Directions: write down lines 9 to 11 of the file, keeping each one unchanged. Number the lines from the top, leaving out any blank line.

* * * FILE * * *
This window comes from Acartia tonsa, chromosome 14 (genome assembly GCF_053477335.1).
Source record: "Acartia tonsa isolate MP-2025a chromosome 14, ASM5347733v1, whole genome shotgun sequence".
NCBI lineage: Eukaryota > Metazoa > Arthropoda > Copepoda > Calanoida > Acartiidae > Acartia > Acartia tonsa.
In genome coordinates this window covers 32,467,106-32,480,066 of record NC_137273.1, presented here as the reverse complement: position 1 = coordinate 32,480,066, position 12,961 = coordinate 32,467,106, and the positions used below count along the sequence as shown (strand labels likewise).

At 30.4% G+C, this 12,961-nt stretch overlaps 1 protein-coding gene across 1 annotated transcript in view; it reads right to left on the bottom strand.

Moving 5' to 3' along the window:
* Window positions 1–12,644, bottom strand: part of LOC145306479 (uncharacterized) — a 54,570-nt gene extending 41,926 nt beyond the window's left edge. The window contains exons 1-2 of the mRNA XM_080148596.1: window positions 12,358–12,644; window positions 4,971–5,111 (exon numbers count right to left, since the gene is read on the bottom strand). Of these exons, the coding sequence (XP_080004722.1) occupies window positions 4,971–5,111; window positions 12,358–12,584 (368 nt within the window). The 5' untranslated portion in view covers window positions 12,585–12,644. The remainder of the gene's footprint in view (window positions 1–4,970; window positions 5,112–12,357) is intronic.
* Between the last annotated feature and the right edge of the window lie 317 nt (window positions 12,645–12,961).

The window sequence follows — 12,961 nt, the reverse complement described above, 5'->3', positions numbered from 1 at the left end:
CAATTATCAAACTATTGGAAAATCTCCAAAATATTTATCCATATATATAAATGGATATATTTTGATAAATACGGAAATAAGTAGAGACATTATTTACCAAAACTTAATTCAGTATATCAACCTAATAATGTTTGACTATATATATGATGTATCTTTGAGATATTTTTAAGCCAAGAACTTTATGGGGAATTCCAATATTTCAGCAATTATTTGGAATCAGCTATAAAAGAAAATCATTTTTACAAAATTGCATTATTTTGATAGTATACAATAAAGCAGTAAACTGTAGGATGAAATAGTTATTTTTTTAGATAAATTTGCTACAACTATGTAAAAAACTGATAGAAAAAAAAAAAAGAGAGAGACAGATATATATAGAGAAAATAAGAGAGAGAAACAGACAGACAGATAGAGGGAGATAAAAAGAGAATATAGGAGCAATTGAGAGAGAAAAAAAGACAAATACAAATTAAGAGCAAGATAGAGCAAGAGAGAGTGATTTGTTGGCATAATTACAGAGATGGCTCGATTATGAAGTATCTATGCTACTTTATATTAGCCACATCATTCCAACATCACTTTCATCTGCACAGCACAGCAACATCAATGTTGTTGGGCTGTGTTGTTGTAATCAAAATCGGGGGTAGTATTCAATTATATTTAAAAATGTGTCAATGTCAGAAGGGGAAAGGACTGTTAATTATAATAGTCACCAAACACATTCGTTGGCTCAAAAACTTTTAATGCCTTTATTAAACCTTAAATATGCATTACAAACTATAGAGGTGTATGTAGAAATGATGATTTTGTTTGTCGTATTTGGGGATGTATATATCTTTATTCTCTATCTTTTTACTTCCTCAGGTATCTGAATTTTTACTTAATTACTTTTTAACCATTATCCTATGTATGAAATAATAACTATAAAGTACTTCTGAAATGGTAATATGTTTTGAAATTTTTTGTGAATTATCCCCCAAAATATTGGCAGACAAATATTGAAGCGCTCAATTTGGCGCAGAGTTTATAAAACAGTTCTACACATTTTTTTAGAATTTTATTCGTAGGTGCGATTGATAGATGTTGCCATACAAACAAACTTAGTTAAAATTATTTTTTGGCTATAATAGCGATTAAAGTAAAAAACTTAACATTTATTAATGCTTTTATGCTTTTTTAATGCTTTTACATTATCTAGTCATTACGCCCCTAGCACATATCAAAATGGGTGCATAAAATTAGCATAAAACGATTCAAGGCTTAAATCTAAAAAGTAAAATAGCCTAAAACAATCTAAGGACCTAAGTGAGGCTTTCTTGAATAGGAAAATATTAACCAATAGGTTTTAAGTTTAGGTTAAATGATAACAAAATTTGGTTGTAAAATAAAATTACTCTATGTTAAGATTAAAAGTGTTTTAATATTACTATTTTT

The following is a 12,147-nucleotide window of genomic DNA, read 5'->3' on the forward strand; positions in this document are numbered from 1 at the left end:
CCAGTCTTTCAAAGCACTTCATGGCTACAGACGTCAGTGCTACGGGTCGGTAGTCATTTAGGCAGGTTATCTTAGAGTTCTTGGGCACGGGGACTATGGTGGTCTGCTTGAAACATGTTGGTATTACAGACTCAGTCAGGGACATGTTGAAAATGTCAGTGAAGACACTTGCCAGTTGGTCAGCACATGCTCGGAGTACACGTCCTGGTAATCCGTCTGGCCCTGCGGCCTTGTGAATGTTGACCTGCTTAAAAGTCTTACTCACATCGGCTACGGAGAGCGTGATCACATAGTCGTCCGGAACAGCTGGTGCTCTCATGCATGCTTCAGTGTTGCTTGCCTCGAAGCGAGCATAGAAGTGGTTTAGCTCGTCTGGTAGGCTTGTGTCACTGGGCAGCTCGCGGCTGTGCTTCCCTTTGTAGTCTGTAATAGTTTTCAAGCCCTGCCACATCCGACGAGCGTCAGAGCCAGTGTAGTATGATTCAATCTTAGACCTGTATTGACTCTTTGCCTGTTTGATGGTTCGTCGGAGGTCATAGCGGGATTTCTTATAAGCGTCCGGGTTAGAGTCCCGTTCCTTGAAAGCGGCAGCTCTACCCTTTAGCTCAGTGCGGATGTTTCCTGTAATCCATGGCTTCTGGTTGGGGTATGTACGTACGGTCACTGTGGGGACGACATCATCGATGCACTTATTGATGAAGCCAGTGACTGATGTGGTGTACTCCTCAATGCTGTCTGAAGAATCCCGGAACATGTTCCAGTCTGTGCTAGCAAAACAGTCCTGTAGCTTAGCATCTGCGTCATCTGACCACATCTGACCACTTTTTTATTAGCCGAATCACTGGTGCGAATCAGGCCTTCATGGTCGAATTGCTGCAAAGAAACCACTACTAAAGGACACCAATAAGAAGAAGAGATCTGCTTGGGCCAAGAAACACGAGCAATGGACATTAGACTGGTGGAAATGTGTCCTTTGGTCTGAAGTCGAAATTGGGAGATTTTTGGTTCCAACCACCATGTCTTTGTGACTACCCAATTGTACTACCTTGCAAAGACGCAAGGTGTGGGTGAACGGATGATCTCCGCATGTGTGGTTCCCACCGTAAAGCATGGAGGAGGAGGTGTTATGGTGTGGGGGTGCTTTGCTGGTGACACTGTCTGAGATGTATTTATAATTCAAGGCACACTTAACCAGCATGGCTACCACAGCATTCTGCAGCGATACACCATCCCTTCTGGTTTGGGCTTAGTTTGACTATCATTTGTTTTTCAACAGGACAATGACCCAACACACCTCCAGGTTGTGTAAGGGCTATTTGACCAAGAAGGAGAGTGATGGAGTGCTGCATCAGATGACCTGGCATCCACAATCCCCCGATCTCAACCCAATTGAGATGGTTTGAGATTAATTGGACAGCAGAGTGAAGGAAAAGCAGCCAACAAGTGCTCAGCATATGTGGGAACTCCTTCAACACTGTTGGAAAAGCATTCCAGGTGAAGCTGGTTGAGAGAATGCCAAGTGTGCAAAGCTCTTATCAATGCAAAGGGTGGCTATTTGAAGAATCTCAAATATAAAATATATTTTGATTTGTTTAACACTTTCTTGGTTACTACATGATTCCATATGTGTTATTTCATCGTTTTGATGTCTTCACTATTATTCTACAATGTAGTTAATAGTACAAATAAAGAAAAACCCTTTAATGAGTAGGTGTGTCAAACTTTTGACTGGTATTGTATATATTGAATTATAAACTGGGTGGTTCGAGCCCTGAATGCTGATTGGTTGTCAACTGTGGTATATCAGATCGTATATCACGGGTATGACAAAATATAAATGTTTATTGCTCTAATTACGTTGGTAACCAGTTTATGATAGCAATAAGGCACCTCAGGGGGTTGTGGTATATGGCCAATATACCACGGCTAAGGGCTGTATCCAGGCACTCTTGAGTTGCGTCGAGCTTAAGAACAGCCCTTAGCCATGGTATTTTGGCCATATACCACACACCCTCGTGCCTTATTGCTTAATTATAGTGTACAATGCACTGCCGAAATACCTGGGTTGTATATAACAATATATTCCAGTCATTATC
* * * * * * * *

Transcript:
The window sequence follows — 12,961 nt, the reverse complement described above, 5'->3', positions numbered from 1 at the left end:
CAATTATCAAACTATTGGAAAATCTCCAAAATATTTATCCATATATATAAATGGATATATTTTGATAAATACGGAAATAAGTAGAGACATTATTTACCAAAACTTAATTCAGTATATCAACCTAATAATGTTTGACTATATATATGATGTATCTTTGAGATATTTTTAAGCCAAGAACTTTATGGGGAATTCCAATATTTCAGCAATTATTTGGAATCAGCTATAAAAGAAAATCATTTTTACAAAATTGCATTATTTTGATAGTATACAATAAAGCAGTAAACTGTAGGATGAAATAGTTATTTTTTTAGATAAATTTGCTACAACTATGTAAAAAACTGATAGAAAAAAAAAAAAGAGAGAGACAGATATATATAGAGAAAATAAGAGAGAGAAACAGACAGACAGATAGAGGGAGATAAAAAGAGAATATAGGAGCAATTGAGAGAGAAAAAAAGACAAATACAAATTAAGAGCAAGATAGAGCAAGAGAGAGTGATTTGTTGGCATAATTACAGAGATGGCTCGATTATGAAGTATCTATGCTACTTTATATTAGCCACATCATTCCAACATCACTTTCATCTGCACAGCACAGCAACATCAATGTTGTTGGGCTGTGTTGTTGTAATCAAAATCGGGGGTAGTATTCAATTATATTTAAAAATGTGTCAATGTCAGAAGGGGAAAGGACTGTTAATTATAATAGTCACCAAACACATTCGTTGGCTCAAAAACTTTTAATGCCTTTATTAAACCTTAAATATGCATTACAAACTATAGAGGTGTATGTAGAAATGATGATTTTGTTTGTCGTATTTGGGGATGTATATATCTTTATTCTCTATCTTTTTACTTCCTCAGGTATCTGAATTTTTACTTAATTACTTTTTAACCATTATCCTATGTATGAAATAATAACTATAAAGTACTTCTGAAATGGTAATATGTTTTGAAATTTTTTGTGAATTATCCCCCAAAATATTGGCAGACAAATATTGAAGCGCTCAATTTGGCGCAGAGTTTATAAAACAGTTCTACACATTTTTTTAGAATTTTATTCGTAGGTGCGATTGATAGATGTTGCCATACAAACAAACTTAGTTAAAATTATTTTTTGGCTATAATAGCGATTAAAGTAAAAAACTTAACATTTATTAATGCTTTTATGCTTTTTTAATGCTTTTACATTATCTAGTCATTACGCCCCTAGCACATATCAAAATGGGTGCATAAAATTAGCATAAAACGATTCAAGGCTTAAATCTAAAAAGTAAAATAGCCTAAAACAATCTAAGGACCTAAGTGAGGCTTTCTTGAATAGGAAAATATTAACCAATAGGTTTTAAGTTTAGGTTAAATGATAACAAAATTTGGTTGTAAAATAAAATTACTCTATGTTAAGATTAAAAGTGTTTTAATATTACTATTTTT

The following is a 12,147-nucleotide window of genomic DNA, read 5'->3' on the forward strand; positions in this document are numbered from 1 at the left end: